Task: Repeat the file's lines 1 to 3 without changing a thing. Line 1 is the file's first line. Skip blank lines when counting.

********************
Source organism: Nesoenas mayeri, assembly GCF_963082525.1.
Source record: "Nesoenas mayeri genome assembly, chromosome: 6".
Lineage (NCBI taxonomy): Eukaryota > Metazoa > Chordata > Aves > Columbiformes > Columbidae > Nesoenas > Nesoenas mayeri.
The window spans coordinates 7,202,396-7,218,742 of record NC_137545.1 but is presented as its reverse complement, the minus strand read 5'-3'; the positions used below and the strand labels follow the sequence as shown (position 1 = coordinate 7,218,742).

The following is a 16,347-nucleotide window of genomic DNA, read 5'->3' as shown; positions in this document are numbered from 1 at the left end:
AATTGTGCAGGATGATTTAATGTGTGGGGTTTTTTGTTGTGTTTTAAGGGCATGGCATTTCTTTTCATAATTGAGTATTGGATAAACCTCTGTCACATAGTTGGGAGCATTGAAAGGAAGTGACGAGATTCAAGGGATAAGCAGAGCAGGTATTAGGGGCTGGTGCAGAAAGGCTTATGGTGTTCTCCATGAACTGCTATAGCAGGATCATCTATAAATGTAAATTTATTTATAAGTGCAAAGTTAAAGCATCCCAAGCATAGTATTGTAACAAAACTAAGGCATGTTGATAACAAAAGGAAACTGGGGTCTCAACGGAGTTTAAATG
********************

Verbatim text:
Source organism: Nesoenas mayeri, assembly GCF_963082525.1.
Source record: "Nesoenas mayeri genome assembly, chromosome: 6".
Lineage (NCBI taxonomy): Eukaryota > Metazoa > Chordata > Aves > Columbiformes > Columbidae > Nesoenas > Nesoenas mayeri.